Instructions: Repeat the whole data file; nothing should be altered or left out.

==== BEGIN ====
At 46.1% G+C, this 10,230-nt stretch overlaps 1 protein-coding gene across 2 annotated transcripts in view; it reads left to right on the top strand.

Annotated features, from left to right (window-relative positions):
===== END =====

At 46.1% G+C, this 10,230-nt stretch overlaps 1 protein-coding gene across 2 annotated transcripts in view; it reads left to right on the top strand.

Annotated features, from left to right (window-relative positions):